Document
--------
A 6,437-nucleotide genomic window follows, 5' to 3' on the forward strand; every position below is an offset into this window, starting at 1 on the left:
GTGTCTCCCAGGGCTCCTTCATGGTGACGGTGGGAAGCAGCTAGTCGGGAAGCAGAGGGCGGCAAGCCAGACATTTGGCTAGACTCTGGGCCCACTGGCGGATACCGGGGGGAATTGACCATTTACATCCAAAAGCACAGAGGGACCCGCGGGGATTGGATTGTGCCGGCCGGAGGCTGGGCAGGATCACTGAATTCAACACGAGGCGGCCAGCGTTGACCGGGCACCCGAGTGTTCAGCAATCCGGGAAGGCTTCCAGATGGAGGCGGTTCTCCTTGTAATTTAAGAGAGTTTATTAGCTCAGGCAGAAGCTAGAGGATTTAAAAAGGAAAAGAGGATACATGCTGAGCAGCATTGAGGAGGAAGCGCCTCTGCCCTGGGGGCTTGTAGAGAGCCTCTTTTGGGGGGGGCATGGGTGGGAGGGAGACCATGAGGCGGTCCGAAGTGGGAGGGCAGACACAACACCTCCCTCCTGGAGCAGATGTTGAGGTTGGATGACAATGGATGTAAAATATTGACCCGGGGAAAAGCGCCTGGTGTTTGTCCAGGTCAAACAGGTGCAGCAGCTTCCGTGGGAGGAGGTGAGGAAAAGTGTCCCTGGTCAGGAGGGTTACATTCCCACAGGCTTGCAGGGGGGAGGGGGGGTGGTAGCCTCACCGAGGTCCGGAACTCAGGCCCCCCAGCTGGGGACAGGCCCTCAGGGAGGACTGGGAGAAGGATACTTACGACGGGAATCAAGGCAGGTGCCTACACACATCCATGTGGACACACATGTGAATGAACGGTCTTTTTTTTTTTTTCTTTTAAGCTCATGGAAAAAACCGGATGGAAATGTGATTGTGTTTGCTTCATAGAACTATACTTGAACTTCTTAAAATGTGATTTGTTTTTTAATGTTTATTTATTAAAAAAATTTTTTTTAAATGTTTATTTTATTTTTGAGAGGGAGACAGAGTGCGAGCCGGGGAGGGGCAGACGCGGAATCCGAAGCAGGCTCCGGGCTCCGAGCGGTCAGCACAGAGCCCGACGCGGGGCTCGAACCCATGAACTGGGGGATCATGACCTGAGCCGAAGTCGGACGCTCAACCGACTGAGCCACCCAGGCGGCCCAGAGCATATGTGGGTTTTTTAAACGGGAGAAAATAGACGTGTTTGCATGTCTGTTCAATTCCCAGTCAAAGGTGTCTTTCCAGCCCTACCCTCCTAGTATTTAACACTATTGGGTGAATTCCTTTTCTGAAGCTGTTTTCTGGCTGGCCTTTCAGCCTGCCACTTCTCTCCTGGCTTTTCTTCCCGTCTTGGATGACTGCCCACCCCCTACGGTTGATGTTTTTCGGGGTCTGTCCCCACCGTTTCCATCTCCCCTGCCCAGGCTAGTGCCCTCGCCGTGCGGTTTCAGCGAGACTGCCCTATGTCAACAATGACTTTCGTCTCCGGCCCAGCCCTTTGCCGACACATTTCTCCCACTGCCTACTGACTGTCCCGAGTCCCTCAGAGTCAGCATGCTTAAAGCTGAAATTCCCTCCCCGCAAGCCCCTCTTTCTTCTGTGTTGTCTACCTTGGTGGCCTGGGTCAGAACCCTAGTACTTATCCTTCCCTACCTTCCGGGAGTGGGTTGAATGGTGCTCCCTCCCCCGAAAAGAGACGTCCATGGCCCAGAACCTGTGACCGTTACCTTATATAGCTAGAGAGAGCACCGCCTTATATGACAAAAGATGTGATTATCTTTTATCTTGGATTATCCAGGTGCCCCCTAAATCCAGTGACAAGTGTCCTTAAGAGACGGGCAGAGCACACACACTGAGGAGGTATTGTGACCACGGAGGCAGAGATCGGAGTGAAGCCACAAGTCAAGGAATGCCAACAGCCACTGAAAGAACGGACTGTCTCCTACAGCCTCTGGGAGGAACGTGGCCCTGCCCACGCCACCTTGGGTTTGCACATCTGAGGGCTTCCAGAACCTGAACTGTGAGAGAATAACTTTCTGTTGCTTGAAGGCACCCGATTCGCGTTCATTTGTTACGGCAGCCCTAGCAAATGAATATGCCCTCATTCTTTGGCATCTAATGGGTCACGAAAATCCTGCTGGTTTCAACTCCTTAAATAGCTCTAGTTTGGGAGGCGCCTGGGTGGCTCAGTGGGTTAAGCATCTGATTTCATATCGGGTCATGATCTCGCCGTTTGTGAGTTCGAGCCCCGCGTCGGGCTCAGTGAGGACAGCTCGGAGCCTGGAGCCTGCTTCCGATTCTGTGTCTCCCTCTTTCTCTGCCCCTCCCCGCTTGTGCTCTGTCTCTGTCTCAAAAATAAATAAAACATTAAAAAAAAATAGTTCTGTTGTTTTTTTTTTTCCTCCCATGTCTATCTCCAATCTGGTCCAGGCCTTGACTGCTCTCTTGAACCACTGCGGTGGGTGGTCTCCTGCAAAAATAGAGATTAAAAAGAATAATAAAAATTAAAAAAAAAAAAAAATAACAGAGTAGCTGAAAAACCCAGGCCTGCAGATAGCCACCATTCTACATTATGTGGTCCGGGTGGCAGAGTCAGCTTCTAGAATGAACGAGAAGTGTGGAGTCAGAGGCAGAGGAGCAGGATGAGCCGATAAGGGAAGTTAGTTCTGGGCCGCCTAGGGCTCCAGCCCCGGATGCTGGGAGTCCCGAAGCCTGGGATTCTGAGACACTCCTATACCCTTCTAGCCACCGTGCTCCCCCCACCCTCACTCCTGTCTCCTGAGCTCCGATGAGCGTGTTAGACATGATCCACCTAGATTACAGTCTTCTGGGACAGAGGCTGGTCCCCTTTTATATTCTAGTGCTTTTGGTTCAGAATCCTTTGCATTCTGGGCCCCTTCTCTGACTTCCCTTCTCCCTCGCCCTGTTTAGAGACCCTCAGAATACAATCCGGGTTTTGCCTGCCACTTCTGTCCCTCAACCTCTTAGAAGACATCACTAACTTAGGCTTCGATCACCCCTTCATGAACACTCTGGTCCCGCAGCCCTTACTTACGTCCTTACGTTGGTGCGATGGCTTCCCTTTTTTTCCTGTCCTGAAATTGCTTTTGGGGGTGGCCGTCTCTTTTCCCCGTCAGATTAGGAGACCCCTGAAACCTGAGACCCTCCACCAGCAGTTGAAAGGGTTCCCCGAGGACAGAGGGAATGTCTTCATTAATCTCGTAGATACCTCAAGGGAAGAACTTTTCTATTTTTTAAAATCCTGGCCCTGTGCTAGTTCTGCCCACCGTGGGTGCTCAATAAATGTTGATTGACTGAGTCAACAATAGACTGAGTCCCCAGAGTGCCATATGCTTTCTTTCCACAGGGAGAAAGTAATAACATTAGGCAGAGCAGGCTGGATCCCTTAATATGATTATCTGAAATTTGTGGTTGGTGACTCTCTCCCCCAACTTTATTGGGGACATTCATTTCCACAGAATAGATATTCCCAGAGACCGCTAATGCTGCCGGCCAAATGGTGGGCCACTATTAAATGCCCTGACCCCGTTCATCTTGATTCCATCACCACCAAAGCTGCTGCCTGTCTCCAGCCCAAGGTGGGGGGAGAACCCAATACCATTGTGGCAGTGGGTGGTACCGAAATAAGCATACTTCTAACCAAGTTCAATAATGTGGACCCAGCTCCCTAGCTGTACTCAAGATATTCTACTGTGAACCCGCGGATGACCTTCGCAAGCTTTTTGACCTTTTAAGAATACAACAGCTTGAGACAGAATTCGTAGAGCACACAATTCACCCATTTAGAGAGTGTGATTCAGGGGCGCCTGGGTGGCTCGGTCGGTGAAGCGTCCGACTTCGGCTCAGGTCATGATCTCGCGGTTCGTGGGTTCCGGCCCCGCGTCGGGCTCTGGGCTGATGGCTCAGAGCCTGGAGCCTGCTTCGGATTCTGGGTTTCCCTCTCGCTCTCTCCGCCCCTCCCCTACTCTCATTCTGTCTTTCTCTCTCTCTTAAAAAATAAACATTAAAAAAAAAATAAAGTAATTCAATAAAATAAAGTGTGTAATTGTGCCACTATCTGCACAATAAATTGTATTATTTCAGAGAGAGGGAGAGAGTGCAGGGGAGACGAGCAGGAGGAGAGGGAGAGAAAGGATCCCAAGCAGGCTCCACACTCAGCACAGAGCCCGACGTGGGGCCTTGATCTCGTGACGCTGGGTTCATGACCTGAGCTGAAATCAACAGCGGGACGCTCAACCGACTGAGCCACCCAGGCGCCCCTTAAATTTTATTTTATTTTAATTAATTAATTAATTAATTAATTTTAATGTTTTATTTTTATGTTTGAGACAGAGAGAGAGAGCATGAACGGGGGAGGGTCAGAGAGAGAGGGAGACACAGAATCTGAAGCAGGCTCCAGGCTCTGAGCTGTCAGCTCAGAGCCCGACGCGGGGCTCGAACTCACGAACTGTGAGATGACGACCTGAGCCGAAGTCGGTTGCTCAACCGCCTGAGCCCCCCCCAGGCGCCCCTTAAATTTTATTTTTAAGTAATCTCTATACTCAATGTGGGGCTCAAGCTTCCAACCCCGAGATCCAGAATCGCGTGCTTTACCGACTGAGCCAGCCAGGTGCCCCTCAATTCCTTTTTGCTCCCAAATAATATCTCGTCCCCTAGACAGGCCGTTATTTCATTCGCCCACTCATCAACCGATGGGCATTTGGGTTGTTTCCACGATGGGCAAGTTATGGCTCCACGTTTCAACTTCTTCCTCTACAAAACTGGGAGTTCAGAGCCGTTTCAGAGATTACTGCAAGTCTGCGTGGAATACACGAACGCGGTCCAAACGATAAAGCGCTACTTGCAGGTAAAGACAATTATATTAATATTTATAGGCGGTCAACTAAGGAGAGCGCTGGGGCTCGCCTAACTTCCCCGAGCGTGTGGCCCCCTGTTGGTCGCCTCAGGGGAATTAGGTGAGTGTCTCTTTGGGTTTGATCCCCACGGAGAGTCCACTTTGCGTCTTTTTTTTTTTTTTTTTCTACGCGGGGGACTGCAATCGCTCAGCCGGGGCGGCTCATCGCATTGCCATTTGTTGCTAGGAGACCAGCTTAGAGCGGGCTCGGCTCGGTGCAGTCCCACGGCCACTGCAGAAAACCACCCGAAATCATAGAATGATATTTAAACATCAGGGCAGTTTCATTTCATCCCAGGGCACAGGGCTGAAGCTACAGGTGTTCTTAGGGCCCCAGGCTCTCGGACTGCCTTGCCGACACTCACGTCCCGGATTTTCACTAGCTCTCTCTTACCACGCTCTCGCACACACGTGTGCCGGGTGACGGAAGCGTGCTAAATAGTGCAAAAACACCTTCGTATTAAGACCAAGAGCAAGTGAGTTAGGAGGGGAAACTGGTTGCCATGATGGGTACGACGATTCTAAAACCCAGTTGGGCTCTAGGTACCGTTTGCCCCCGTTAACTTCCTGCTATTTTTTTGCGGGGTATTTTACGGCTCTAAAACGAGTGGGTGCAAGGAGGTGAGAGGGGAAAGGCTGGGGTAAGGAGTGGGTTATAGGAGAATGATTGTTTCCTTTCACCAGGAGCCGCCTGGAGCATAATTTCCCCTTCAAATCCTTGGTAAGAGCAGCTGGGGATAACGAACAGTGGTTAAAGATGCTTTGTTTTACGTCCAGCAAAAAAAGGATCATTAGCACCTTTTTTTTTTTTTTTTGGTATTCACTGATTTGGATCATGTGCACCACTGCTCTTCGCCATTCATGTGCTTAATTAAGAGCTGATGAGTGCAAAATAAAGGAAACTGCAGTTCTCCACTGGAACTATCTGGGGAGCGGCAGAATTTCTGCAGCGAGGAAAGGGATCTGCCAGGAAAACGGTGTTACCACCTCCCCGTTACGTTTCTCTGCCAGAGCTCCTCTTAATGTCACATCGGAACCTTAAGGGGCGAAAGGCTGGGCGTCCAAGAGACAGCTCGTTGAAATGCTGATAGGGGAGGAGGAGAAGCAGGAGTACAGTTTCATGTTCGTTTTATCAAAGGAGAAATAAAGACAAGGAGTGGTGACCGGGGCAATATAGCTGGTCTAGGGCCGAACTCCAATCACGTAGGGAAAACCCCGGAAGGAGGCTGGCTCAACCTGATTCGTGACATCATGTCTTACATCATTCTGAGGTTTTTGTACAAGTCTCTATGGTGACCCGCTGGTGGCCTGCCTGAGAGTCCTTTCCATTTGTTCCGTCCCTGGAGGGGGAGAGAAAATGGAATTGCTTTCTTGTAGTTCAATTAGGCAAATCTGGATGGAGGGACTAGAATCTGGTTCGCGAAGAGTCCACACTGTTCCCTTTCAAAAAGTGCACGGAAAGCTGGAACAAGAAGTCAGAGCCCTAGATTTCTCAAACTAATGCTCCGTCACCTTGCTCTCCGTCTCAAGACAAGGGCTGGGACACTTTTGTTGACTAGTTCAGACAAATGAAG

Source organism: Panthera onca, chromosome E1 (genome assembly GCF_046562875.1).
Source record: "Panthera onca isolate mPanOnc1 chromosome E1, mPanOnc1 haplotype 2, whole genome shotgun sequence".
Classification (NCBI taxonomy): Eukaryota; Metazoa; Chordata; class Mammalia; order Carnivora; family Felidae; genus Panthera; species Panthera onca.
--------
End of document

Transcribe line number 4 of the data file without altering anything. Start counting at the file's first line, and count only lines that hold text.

Source record: "Panthera onca isolate mPanOnc1 chromosome E1, mPanOnc1 haplotype 2, whole genome shotgun sequence".